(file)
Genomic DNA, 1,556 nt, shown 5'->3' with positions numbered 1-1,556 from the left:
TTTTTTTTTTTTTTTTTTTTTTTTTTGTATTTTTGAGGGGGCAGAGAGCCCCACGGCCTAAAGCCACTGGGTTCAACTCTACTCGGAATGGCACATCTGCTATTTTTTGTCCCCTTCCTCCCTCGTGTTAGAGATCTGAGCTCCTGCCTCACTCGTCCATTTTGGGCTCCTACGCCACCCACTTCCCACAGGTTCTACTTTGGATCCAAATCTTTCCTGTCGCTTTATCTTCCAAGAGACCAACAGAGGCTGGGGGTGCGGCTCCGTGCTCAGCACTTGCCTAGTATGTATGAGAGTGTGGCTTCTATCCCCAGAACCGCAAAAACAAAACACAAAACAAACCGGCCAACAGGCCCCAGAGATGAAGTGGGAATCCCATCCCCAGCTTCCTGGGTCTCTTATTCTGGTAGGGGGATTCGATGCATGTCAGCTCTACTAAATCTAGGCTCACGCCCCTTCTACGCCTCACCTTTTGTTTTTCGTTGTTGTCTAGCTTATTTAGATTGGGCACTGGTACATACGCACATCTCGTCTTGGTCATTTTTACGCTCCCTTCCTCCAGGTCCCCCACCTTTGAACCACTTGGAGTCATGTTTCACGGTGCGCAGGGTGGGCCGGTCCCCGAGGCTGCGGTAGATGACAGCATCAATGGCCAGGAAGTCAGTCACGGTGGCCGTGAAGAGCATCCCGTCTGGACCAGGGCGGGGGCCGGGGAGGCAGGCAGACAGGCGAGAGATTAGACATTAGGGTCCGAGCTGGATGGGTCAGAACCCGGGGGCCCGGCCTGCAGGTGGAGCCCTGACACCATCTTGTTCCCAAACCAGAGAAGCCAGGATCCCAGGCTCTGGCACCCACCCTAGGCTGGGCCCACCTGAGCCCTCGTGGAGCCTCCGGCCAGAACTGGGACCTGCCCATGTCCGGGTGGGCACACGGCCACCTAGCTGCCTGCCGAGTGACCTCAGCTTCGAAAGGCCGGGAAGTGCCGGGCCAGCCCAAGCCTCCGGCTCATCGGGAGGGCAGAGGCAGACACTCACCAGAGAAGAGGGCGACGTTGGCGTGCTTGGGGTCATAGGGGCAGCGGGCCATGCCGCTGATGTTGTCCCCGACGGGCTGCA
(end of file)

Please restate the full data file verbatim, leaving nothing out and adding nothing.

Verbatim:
Genomic DNA, 1,556 nt, shown 5'->3' with positions numbered 1-1,556 from the left:
TTTTTTTTTTTTTTTTTTTTTTTTTTGTATTTTTGAGGGGGCAGAGAGCCCCACGGCCTAAAGCCACTGGGTTCAACTCTACTCGGAATGGCACATCTGCTATTTTTTGTCCCCTTCCTCCCTCGTGTTAGAGATCTGAGCTCCTGCCTCACTCGTCCATTTTGGGCTCCTACGCCACCCACTTCCCACAGGTTCTACTTTGGATCCAAATCTTTCCTGTCGCTTTATCTTCCAAGAGACCAACAGAGGCTGGGGGTGCGGCTCCGTGCTCAGCACTTGCCTAGTATGTATGAGAGTGTGGCTTCTATCCCCAGAACCGCAAAAACAAAACACAAAACAAACCGGCCAACAGGCCCCAGAGATGAAGTGGGAATCCCATCCCCAGCTTCCTGGGTCTCTTATTCTGGTAGGGGGATTCGATGCATGTCAGCTCTACTAAATCTAGGCTCACGCCCCTTCTACGCCTCACCTTTTGTTTTTCGTTGTTGTCTAGCTTATTTAGATTGGGCACTGGTACATACGCACATCTCGTCTTGGTCATTTTTACGCTCCCTTCCTCCAGGTCCCCCACCTTTGAACCACTTGGAGTCATGTTTCACGGTGCGCAGGGTGGGCCGGTCCCCGAGGCTGCGGTAGATGACAGCATCAATGGCCAGGAAGTCAGTCACGGTGGCCGTGAAGAGCATCCCGTCTGGACCAGGGCGGGGGCCGGGGAGGCAGGCAGACAGGCGAGAGATTAGACATTAGGGTCCGAGCTGGATGGGTCAGAACCCGGGGGCCCGGCCTGCAGGTGGAGCCCTGACACCATCTTGTTCCCAAACCAGAGAAGCCAGGATCCCAGGCTCTGGCACCCACCCTAGGCTGGGCCCACCTGAGCCCTCGTGGAGCCTCCGGCCAGAACTGGGACCTGCCCATGTCCGGGTGGGCACACGGCCACCTAGCTGCCTGCCGAGTGACCTCAGCTTCGAAAGGCCGGGAAGTGCCGGGCCAGCCCAAGCCTCCGGCTCATCGGGAGGGCAGAGGCAGACACTCACCAGAGAAGAGGGCGACGTTGGCGTGCTTGGGGTCATAGGGGCAGCGGGCCATGCCGCTGATGTTGTCCCCGACGGGCTGCA